Good
Reviewed by Sharon Galligar Chance on Mar 26 2011

This is a powerful story that shows a side of slavery that is rarely mentioned - that there were white slaves as well as blacks before the Civil War. Lavinia is a courageous character, enduring unimaginable hardships, but she remains strong to the very end of the story. I highly recommend this book.

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Caribous Mom

Above average
Reviewed by Wendy on Nov 06 2011

Despite an interesting premise, I felt the novel did not deliver emotionally. Belle’s and Lavinia’s voices are well-scripted, yet I felt a remove from the characters which was hard to explain.

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The Bluestocking Society

Above average
Reviewed by Jessica Anderson on Mar 01 2010

My only major complaint about this book is that there are about 300 pages of set up for about 50 pages of climax and resolution. I was so involved in the characters that it was very disappointing to have the action begin and add so abruptly. Despite the pacing issues, this is a tremendous book that I highly recommend.

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Confessions of a Bibliophile

Good
Reviewed by Jaime on Feb 24 2010

Overall, I thought this book gave us a unique point of view of slavery and life on a plantation, and it felt authentic for the time period and location...

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The Brunette Librarian

Good
Reviewed by The Brunette Librarian on Sep 06 2012

Ultimately, “The Kitchen House” is a heartbreaking story of two women, at times helpless and confused, and yet fearless in approaching life at full force. This one will leave you mad, sad, angry, but finally full of hope for these characters and their futures.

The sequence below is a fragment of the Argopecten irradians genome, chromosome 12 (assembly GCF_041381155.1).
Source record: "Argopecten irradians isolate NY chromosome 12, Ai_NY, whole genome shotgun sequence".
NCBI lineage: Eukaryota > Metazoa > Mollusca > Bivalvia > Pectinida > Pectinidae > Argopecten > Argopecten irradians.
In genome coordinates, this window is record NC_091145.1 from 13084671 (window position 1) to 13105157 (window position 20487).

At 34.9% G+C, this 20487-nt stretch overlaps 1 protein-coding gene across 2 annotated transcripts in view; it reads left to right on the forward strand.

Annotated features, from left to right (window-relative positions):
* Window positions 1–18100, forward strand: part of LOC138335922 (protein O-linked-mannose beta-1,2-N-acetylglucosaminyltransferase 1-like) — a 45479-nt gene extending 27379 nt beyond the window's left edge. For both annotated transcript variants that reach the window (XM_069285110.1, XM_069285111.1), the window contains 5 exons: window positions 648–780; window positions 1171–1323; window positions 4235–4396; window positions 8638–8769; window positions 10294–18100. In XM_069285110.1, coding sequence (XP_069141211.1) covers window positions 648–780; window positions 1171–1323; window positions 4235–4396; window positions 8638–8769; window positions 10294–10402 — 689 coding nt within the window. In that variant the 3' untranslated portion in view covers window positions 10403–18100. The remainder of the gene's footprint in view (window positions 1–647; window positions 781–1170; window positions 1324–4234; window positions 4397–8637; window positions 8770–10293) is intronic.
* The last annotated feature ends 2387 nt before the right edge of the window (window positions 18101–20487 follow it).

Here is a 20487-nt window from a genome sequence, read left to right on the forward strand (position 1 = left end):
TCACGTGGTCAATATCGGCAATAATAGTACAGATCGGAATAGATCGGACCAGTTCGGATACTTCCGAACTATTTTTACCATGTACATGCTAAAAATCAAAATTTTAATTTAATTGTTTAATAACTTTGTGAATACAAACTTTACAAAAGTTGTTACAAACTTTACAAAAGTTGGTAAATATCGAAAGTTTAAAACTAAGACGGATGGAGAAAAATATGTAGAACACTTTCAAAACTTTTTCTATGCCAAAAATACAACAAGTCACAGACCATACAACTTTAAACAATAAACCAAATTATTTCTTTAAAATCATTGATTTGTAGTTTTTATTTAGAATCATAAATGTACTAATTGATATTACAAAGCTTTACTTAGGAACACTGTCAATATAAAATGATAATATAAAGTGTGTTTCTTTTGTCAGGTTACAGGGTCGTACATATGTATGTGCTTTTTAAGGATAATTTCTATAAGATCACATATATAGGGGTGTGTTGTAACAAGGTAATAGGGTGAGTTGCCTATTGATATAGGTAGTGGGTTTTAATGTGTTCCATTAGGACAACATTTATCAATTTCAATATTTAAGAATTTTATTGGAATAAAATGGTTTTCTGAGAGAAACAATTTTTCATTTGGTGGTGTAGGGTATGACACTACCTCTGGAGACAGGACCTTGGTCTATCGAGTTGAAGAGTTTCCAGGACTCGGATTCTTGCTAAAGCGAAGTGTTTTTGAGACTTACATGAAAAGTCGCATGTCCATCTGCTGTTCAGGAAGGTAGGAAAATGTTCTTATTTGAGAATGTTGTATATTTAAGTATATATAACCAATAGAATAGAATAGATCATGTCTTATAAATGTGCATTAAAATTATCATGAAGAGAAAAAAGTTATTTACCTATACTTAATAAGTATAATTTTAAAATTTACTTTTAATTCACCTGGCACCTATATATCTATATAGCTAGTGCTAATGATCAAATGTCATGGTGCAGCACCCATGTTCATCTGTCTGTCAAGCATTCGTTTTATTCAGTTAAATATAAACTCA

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Having Said That

Good
Reviewed by HEATHER HEIMBAUGH on May 28 2013

This is one of the better books I have read about slavery. In making the narrator a displaced Irish girl, the novel looks at slavery from a slightly different perspective, as someone who is caught in limbo between the two worlds, knowing she belongs in both but often feeling as though she doesn’t fully belong to either.

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Lovely Treez Reads

Good
on Feb 27 2013

There is quite a lot of misery but nevertheless this is an extremely readable, compelling story. I’m not sure if I would put it on a par with The Help as that was a more character-driven novel and there were moments of humour to alleviate the gloom but it is an impressive debut and a definite page-turner.